|Editions | myCNN | Video | Audio | Headline News Brief | Feedback||
Sunday Morning News
Albanian Rebels Fight MacedoniansAired March 18, 2001 - 7:09 a.m. ET
THIS IS A RUSH TRANSCRIPT. THIS COPY MAY NOT BE IN ITS FINAL FORM AND MAY BE UPDATED.
MILES O'BRIEN, CNN ANCHOR: In the Balkans five straight days of fighting have rocked northern Macedonia. Government artillery and mortar fire are battering suspected rebel footholds near Tetovo, that's Macedonia's second-largest city.
For the latest, we turn now to CNN's Chris Burns, who joins us on the phone from the Macedonian capital Skopje.
Chris, what's the latest?
Chris, you there -- Chris Burns?
CHRIS BURNS, CNN CORRESPONDENT: ... mainly ethnic Albanian city. More heavy, heavy machine gun fire, artillery fire, mortar fire as government security forces try to dislodge these ethnic Albanian rebels who are dug in pretty deeply on a mountainside on the edge of Tetovo. Those Albanian rebels are demanding more rights and an end to discrimination against Albanians in Macedonia -- they make up more than 25 percent of the population.
So that fighting continues; government forces thought they had made some progress last night, but it doesn't seem that way today. At the same time KFOR is reacting because German KFOR troops were fired -- their base was fired on a couple of days ago, just outside of Tetovo. KFOR coming forth with a fairly strong warning, saying they will not tolerate this kind of thing; that they will not tolerate any attacks against KFOR soldiers, and they will respond with determination to any threat.
At the same time, KFOR has been beefing up its patrols; U.S. patrols especially, because it is the U.S. sector the borders that area on the other side. Inside Kosovo they've been stepping up their patrols to try to prevent rebels and arms from passing over the border. The Macedonian government says that most of the rebels have been coming from there; however, a lot of Albanians -- Albanian politicians say that there is a legitimate claim by the rebels, or perhaps by Albanians, and that the rebels are taking advantage of that and issuing a call to arms among Albanians inside Macedonia, trying to get them to join it. So far we don't see any popular support for that, at least in terms of arms, but a lot of Albanians are empathizing, at least, with the cause.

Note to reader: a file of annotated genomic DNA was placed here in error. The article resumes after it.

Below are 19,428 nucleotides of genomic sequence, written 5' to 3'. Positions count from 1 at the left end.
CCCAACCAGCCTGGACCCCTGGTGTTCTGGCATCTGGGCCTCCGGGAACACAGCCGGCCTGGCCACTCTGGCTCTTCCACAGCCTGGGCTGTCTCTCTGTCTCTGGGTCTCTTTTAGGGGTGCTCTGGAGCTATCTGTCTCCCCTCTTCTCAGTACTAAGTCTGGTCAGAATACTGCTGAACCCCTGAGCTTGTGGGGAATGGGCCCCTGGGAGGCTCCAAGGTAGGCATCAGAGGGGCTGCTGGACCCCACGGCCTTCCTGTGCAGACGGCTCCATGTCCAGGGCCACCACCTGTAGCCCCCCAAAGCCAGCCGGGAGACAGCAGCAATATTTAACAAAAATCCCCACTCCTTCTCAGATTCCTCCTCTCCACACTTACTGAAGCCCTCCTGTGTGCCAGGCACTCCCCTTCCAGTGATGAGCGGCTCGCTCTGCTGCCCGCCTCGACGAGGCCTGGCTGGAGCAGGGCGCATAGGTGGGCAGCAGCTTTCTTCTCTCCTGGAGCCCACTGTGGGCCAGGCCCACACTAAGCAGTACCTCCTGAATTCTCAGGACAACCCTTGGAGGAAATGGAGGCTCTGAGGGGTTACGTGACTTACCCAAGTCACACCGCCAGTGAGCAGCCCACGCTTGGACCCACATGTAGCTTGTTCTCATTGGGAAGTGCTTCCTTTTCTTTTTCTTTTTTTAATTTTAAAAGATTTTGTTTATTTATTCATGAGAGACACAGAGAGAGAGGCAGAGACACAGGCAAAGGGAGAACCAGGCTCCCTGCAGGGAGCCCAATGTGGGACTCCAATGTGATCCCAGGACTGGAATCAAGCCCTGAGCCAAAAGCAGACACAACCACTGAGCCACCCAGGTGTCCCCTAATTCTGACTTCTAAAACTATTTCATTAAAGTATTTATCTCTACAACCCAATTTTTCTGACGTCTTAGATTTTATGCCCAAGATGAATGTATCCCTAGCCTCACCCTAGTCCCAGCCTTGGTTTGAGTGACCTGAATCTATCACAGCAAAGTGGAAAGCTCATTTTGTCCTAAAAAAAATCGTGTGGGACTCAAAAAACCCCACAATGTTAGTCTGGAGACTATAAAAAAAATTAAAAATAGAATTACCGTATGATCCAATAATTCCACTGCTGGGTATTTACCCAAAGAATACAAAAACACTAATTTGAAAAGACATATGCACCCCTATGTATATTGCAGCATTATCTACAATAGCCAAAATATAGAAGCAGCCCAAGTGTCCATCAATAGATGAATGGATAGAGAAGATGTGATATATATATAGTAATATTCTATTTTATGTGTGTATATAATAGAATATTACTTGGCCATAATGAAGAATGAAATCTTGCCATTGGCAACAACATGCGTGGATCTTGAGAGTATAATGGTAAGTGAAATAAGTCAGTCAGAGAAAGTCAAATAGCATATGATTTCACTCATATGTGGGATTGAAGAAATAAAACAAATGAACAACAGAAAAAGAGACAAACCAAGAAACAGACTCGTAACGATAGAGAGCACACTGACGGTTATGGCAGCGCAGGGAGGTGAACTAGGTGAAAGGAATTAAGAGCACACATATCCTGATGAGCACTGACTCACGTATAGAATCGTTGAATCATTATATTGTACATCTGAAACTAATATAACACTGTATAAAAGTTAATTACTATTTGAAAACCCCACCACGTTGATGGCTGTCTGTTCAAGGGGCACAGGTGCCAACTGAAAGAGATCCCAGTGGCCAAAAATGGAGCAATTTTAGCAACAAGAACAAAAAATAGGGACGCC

Outside parliament today another protest by Macedonians -- the Slavic Macedonians who are taking their side and saying that they're tired of being driven out of Tetovo by the fighting. They're demanding the government take more action. Last night they cat-called the president -- President Trajkovski outside the parliament last night. So anger building on both sides.
On the other hand, the parliament last night reached a resolution -- bipartisan resolution between the Albanians and Macedonians, calling for an end to the fighting, calling for peace, calling for reform. So perhaps there is a ray of hope here -- Miles.
O'BRIEN: All right, CNN's Chris Burns following a very dynamic situation, to say the least, in Skopje, Macedonia.
TO ORDER A VIDEO OF THIS TRANSCRIPT, PLEASE CALL 800-CNN-NEWS OR USE OUR SECURE ONLINE ORDER FORM LOCATED AT www.fdch.com
|Back to the top|